Plutarch, in his work,_ Peri __Deisidaimon_ia_ __,_ presents a striking portrayal of superstition in the First Century. The Philosopher who also served for decades as a priest of Apollo portrays the pernicious effects of some supposed religious practices as worse than the outcome of atheism. His position constitutes a forceful explanation to ostensibly controversial socio-religious behaviours. This article discusses some of the priest’s concerns as well as his rebuff of religious attitudes that are borne out of what he describes as (...) misrepresentation of the gods or superstition. Plutarch’s essay is seen as illustrating a reason for a socio-religious situation in Africa, a continent that shares a similar religious background with the world of the writer. Specifically, with the example of the hard fight against street begging in some parts of Nigeria, the article shows how social reform programmes could fail when effects of traditional African beliefs and cultural practices remain potent. __. (shrink)
In a series of recent papers, Jonathan Schaffer presents a novel framework for understanding grounding. Metaphysical laws play a central role. In addition, Schaffer argues that, contrary to what many have thought, there is no special 'explanatory gap' between consciousness and the physical world. Instead, explanatory gaps are everywhere. I draw out and criticize the methodology for metaphysics implicit in Schaffer's presentation. In addition, I argue that even if we accept Schaffer's picture, there remains a residual explanatory gap between consciousness (...) and the physical. The residual gap does most of the same philosophical work as the original. Schaffer has introduced a troublesome metaphysical methodology that fails to follow through on its biggest promise: to deflate the explanatory gap. (shrink)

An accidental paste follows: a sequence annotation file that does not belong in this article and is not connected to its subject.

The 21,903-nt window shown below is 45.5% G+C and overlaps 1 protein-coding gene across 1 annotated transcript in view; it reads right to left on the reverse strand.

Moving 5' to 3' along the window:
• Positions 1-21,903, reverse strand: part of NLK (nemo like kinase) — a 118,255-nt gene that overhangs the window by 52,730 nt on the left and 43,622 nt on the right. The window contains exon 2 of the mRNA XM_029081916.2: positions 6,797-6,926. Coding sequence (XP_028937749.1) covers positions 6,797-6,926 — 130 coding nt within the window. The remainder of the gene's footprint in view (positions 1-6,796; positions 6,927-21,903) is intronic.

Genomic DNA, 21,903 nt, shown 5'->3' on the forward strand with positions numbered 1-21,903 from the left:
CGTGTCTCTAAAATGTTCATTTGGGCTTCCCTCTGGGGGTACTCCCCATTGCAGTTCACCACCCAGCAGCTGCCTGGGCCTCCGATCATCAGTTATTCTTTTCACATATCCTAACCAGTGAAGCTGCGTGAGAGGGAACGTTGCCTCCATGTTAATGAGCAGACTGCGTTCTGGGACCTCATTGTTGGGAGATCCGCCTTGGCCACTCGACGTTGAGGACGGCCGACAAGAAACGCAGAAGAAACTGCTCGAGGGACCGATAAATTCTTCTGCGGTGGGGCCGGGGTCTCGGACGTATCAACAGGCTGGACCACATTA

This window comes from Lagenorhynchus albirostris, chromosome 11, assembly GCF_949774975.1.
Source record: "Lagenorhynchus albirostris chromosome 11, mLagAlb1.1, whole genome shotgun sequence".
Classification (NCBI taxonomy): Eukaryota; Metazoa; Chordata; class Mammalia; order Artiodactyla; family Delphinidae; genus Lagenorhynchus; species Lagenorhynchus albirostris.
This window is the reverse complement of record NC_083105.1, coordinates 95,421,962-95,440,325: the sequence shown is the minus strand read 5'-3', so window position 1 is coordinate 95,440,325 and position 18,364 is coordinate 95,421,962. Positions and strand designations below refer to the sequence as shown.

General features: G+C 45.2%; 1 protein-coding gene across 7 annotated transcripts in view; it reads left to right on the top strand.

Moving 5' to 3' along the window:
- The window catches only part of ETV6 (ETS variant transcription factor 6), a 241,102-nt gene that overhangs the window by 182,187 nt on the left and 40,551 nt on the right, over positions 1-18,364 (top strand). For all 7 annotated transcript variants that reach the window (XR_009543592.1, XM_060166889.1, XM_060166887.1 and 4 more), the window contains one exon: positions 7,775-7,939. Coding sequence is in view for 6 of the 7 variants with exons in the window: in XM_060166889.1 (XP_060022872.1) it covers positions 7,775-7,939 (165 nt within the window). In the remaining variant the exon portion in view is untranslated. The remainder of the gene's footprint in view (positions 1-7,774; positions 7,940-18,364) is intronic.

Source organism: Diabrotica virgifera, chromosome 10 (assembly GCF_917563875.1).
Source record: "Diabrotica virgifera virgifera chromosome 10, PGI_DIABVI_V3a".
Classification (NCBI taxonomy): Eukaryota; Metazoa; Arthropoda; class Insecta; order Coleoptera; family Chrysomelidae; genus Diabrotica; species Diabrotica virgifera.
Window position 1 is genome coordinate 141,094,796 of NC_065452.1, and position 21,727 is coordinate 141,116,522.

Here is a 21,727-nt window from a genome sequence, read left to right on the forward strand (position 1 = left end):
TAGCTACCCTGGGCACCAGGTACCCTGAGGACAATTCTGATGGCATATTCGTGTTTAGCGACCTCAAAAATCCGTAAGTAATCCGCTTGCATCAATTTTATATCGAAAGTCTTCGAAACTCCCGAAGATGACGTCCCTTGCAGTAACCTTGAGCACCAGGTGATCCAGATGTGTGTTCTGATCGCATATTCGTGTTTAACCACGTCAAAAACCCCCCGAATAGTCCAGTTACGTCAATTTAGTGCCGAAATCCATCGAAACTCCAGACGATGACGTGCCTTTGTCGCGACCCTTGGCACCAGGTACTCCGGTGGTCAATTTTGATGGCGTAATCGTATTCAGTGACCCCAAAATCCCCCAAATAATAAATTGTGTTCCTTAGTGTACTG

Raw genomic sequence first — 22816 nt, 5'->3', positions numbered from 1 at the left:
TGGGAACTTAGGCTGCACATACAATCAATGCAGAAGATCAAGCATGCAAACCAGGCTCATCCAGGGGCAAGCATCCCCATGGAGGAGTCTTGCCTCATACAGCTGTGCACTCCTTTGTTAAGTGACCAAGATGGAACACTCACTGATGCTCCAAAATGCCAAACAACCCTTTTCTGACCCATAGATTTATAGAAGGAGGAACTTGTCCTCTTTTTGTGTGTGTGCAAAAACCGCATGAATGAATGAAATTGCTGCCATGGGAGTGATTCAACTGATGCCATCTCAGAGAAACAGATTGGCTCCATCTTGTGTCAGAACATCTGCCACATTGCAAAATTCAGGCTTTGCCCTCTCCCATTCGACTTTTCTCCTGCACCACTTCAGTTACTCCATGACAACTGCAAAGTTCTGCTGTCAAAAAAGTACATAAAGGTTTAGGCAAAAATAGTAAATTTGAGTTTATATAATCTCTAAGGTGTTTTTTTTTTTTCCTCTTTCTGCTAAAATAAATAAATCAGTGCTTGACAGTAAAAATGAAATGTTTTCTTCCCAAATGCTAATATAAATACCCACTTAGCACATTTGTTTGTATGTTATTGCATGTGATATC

We use a result due to Rolin, Speissegger, and Wilkie to show that definable sets in certain o-minimal structures admit definable parameterizations by mild maps. We then use this parameterization to prove a result on the density of rational points on curves defined by restricted Pfaffian functions.
If we had no idea which parts of Greek literature in a certain period were poetry or prose, we would regard it as our first job to find out. How much of the Greek prose of the Imperial period is rhythmic has excited less attention; and yet the question should greatly affect both our reading of specific texts and our understanding of the whole literary scene. By ‘rhythmic’ prose, this article means only prose that follows the Hellenistic system of rhythm (...) started, it is said, by Hegesias, and adopted by Cicero and by many Latin writers of the Imperial period. Estimates of how much Greek Imperial prose is rhythmic have long varied drastically. Some experts suggest that all or much artistic Greek prose in the period is rhythmic, others that what little there is fades out after the first centurya.d., as part of the victory of Atticism. There has been fairly little substantial work on rhythmic prose in the first three centuriesa.d.for over fifty years. The object of this article is to investigate a large part of one author's work thoroughly, and to establish that that part is rhythmic. It will also aim to show how that conclusion should greatly affect our whole conception of the author as a writer, and our reading of his every sentence. (shrink)